There’s an interesting, brief article in the Guardian Technology section today: Cloud computing is a trap, warns GNU founder Richard Stallman. In it, Richard Stallman is quoted as saying about cloud computing:
“It’s stupidity. It’s worse than stupidity: it’s a marketing hype campaign.”
Later in the article he elucidates further:
“One reason you should not use web applications to do your computing is that you lose control,” he said. “It’s just as bad as using a proprietary program. Do your own computing on your own computer with your copy of a freedom-respecting program. If you use a proprietary program or somebody else’s web server, you’re defenceless. You’re putty in the hands of whoever developed that software.”
I don’t think it would surprise anyone that I respectfully disagree with this statement. I’m very supportive of his concern about cloud computing, and I agree that it’s something that the Free Software and Free Culture communities need to address. But in rejecting all network computing, I think RMS has thrown out the baby with the bathwater. I don’t believe loss of absolute control means that you lose your autonomy completely. And I think that exchanging some control in order to participate in social, collaborative computing is ultimately enriching for individuals and for society.
Here’s an admittedly overstretched metaphor: I live in a house where I control everything* — the temperature, where the furniture is placed, how much and what kind of food is in the cupboards. I can go in any room in the house whenever I want, and I can change whatever I want. Great.
I wouldn’t want to spend any time in jail. In jail, I have very, very limited freedom, and there are hostile fellow inmates and in some jails interrogations and beatings. It is a really bad place to spend any amount of time.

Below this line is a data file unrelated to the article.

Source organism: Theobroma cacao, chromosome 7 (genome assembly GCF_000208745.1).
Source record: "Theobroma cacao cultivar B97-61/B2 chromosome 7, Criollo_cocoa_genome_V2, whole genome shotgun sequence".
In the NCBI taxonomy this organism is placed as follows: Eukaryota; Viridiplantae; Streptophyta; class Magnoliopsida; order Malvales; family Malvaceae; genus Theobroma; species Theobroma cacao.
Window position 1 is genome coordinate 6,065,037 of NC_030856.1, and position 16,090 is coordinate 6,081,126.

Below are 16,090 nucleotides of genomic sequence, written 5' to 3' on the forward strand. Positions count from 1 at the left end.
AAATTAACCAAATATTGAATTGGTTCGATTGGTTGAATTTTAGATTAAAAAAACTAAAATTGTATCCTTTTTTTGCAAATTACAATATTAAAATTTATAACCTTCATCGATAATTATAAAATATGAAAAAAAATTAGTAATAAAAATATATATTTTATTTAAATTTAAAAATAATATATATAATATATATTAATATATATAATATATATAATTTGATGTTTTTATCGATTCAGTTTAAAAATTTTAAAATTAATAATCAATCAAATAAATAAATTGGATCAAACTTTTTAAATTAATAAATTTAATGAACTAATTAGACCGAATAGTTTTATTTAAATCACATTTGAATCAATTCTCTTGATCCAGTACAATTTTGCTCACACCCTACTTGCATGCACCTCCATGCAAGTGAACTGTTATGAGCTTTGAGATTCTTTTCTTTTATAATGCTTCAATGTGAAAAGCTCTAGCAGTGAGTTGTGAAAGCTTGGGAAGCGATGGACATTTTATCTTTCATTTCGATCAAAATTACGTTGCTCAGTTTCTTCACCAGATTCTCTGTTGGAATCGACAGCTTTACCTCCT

But I do like to go visit my friends’ and family members’ houses. I don’t have absolute freedom to do whatever I want at their house, but I get to spend time with people I like, enjoy their hospitality, and also see the way other people live for a little while. By having an informal custom of hospitality interchange, I and my friends and social network get to enjoy more of the world than we would just in our own houses.
If friends’ houses were more like jail, I wouldn’t want to go. If a friend told me that I couldn’t talk about politics in her house (say), or another required everyone who visited to be strip-searched at the door, I’d of course not visit (and hopefully would be allowed to leave). But I usually can expect a certain level of autonomy in my person and in my effects that is acceptable and comfortable.
Going places I don’t individually control — restaurants, museums, retail stores, public parks — enriches my life immeasurably. A definition of “freedom” where I couldn’t leave my own house because it was the only space I had absolute control over would not feel very free to me at all. At the same time, I think there are some places I just don’t want to go — my freedom and physical well-being wouldn’t be protected or respected there.
Similarly, I think that using network services makes my computing life fuller and more satisfying. I can do more things and be a more effective person by spring-boarding off the software on other peoples’ computers than just with my own. I may not control your email server, but I enjoy sending you email, and I think it makes both of our lives better.
And I think that just as we can define a level of personal autonomy that we expect in places that belong to other people or groups, we should be able to define a level of autonomy that we can expect when using software on other people’s computers. Can we make working on network services more like visiting a friends’ house than like being locked in a jail?
We’ve made a balance between the absolute don’t-use-other-people’s-computers argument and the maybe-it’s-OK-sometimes argument in the Franklin Street Statement. Time will tell whether we can craft a culture around Free Network Services that is respectful of users’ autonomy, such that we can use other computers with some measure of confidence.
* For hypothetical purposes. My wife and daughter would probably dispute this claim.